The fillet of gallo was worth a 10.The fillet of gallo was worth a 10. Photos: Andrew Valente

I was particularly skeptical of a fried fish fillet which was one of the main course choices. Most professionals tend to overcook fish because that is how the vast majority of customers prefer it. This is why when I order fish, I always ask the server to ask the cook if my order (for any type of fish) might be undercooked rather than overcooked.

The young Uruguayan cook called Giovanni who replaced Josefina got the message, understood what I meant and produced a wonderful piece of fried fish.
The high oil temperature caused the skin to curl on the underside of the fillet and this produced a nice twisted look. But the main thing was that the flesh of the fish was soft and tasty, which is exactly what I wanted. And that’s why I gave it a rating of 10.

I started with their meat and vegetable paella. It was another test for replacement cook Giovanni as Josefina specializes in paellas and offers around eight of them on the à la carte menu.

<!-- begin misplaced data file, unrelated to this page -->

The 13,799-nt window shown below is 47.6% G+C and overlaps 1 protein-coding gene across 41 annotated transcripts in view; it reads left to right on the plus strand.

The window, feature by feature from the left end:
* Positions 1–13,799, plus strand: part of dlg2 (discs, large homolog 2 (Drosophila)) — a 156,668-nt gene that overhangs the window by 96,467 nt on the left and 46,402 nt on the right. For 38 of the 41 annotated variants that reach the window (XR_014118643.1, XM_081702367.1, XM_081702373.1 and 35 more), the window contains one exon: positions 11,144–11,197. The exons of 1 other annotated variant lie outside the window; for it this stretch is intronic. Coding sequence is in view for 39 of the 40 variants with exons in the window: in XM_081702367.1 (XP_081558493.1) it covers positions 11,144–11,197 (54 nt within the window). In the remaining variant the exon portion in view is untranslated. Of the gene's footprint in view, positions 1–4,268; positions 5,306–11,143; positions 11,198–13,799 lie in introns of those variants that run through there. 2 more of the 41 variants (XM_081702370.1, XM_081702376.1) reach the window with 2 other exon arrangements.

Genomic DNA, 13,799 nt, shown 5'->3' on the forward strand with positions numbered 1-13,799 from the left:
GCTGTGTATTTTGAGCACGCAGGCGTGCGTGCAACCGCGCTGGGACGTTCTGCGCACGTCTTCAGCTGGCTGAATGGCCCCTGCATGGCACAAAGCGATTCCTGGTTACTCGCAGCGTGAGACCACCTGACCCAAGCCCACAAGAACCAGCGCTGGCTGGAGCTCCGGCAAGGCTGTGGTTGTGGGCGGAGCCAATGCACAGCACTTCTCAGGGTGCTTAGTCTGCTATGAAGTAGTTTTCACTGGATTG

The meat and vegetable paella was a generous portion.The meat and vegetable paella was a generous portion.

The problem with menú del día paellas is that by the time the last two servings are served, the rice can be dry and overcooked. But that doesn’t happen in Sa Goleta because when paella is a menú del día choice, it’s so popular that it wears out before the rice has had a chance to get overcooked. This happened with Giovanni’s paella so the rice was still nicely al dente and the myriad of little pieces of pork had been pre-fried until crispy on the outside and therefore full of flavor.